3.6 Regularity
In this section, we address the regularity of curves \(u_v\) in the holomorphic buildings obtained in Theorem 3.3 for \(v \in V^{core} \cup V^{\partial }\). We adapt the techniques developed in [24, 25, 26] and [27]. We borrow the observation made in [24]: if there is an asymptote that only appears once among the boundary asymptotes of a pseudoholomorphic curve as proved in Lemma 3.17, then one can achieve regularity by perturbing J near the asymptote.
The main difference of our situation is that, we do not work in a contact manifold that is a contactization of an exact symplectic manifold, hence we don’t have a projection of holomorphic curve as in [24, 25]. We remedy the situation by localizing to a neighborhood of the Reeb chord.
We first explain the space of almost complex structure we use. In what follows, we always assume that a contact form \(\alpha \) on \(\partial U\) is chosen such that Corollary 3.23 is satisfied.
Lemma 3.24
Proof
Remark 3.25
If we replace \(dz+\sum _{i=1}^{n1} x_i dy_i\) by \(dz+\sum _{i=1}^{n1} x_i dy_i+dy_1\) in Lemma 3.24, the lemma still holds.
Corollary 3.26
Let \(B_x\) be one chosen in Lemma 3.24 or Remark 3.25. If \(J'\) is a compatible almost complex structure on \(B_x\), then there is a cylindrical almost complex structure J on the symplectization \({\mathbb {R}}\times N_x\) such that \((\pi _{B_x} \circ \pi _Y)_* \circ J(v)=J' \circ (\pi _{B_x} \circ \pi _Y)_*(v)\) for all \(v \in \xi \).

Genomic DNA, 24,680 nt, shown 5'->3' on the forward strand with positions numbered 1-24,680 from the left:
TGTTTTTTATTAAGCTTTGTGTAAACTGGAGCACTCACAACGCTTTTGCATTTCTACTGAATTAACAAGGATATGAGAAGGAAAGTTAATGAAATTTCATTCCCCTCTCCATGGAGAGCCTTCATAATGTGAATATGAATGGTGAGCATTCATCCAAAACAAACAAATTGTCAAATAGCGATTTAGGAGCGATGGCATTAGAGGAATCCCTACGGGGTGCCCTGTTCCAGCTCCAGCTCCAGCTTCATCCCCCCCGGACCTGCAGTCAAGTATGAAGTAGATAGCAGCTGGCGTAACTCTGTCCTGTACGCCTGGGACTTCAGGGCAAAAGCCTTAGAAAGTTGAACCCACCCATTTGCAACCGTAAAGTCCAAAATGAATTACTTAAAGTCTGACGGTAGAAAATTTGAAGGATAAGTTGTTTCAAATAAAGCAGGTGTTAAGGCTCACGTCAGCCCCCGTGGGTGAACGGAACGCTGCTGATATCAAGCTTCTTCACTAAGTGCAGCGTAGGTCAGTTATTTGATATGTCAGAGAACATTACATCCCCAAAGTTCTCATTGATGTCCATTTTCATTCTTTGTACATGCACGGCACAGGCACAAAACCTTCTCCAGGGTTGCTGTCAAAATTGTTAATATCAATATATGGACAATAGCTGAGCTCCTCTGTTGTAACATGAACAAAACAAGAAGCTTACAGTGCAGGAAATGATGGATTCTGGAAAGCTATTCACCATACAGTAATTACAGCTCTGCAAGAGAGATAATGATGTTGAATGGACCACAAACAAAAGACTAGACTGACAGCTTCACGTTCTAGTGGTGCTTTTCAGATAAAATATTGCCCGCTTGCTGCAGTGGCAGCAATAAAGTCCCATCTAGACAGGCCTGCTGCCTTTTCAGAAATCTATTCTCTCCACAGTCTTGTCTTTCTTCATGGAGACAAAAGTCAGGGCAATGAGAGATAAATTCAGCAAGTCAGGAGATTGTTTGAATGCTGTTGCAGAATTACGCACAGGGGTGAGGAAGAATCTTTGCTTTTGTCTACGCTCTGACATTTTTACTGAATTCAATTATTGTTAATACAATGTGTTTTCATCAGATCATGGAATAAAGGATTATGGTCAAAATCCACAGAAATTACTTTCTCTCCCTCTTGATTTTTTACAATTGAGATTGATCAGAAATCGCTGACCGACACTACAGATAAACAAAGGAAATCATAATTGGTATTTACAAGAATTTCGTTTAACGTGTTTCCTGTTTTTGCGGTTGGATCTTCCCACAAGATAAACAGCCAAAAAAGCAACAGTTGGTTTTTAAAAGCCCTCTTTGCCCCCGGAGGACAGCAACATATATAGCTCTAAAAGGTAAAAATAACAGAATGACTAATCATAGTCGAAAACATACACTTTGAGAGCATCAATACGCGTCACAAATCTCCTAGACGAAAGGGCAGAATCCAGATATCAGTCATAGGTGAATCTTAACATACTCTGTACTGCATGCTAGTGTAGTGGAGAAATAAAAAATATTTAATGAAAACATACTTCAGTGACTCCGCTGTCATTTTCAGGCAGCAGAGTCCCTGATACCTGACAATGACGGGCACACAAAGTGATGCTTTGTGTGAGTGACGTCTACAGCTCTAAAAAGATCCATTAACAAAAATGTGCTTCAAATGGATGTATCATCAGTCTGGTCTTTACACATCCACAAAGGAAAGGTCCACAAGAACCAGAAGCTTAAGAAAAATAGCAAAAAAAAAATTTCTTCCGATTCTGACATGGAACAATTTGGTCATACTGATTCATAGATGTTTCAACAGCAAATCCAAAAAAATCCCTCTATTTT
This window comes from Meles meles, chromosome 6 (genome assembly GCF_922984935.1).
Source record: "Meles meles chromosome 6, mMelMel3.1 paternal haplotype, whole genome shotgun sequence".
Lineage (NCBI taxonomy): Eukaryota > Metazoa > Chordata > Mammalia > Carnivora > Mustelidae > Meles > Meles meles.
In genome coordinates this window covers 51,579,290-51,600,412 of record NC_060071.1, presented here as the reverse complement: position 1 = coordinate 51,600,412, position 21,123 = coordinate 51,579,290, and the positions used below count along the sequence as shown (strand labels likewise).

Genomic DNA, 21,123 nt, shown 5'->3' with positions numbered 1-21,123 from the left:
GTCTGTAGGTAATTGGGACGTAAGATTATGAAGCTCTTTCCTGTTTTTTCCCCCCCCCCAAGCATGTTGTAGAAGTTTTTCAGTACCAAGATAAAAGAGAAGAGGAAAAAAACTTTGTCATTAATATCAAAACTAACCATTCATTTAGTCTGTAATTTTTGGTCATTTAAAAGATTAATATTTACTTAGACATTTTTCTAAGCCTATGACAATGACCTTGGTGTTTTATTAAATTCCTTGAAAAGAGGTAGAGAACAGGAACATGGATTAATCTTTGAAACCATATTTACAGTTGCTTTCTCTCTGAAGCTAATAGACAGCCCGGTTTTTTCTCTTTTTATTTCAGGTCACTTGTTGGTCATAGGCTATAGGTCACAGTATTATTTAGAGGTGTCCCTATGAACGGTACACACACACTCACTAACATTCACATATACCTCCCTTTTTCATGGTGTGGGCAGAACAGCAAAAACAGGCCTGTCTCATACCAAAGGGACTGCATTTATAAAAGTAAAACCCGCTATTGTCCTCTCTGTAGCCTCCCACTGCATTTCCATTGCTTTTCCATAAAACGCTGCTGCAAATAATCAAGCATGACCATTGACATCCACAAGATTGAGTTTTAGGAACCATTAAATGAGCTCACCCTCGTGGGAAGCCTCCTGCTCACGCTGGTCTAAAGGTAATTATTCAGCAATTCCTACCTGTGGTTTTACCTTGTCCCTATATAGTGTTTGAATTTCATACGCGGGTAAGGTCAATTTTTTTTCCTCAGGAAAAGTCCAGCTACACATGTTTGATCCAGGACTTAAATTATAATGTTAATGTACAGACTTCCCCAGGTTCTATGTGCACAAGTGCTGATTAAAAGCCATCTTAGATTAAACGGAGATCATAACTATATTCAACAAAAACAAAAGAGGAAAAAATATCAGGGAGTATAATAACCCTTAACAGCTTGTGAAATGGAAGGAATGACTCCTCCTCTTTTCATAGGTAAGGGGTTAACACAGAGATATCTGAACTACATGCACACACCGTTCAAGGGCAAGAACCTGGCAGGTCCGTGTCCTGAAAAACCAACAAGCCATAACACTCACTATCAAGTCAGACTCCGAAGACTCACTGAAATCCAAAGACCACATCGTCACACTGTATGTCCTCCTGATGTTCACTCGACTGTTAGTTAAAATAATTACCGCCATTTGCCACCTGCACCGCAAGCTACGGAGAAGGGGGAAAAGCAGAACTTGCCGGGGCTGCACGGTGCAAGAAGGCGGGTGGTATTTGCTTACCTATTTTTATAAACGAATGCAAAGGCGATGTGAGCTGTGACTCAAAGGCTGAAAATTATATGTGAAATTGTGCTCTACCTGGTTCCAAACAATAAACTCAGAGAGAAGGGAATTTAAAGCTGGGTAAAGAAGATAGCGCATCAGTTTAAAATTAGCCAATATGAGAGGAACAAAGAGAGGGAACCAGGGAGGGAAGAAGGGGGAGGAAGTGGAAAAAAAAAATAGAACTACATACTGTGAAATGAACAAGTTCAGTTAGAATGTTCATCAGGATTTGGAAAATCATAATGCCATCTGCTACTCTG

Proof
We can use the symplectic decomposition \(T_{(r,z)}({\mathbb {R}}\times N_x)={\mathbb {R}}\langle \partial _r, R_\alpha \rangle \oplus \xi _z\) and the isomorphism \((\pi _{B_x})_*: \xi _z \simeq T_{\pi _{B_z}(z)}B_x\) to define J such that \(J(\partial _r)=R_\alpha \) and \(J(v)=((\pi _{B_x}\circ \pi _Y)_*)^{1} \circ J' \circ (\pi _{B_x} \circ \pi _Y)_*(v)\) for \(v \in \xi _z\). One can check that J is a cylindrical almost complex structure. \(\square \)
 (1)
Let \(Y \subset (M,\omega ,\theta )\) be a perturbation of \(\partial U\) such that \((Y,\theta _Y) \cong (\partial U, \alpha )\). By abuse of notation, we denote \(\theta _Y\) by \(\alpha \).
 (2)
For the T chosen in Corollary 3.23, there are finitely many Reeb orbits or Reeb chord from \(\bigcup _j \Lambda _{q_j}\) to \(\bigcup _j \Lambda _{q_j}\) with length less than T. Moreover, the simple Reeb orbits \({\mathcal {X}}^{o}_T\) and the Reeb chords \({\mathcal {X}}^{c}_T\) have pairwise disjoint images.
 (3)
For each \(x \in {\mathcal {X}}^{c}_T \), we pick a neighborhood \(N_x\) of Im(x) using Remark 3.25. We assume that all these neighborhoods are pairwise disjoint and disjoint from the Reeb orbits of \(\alpha \).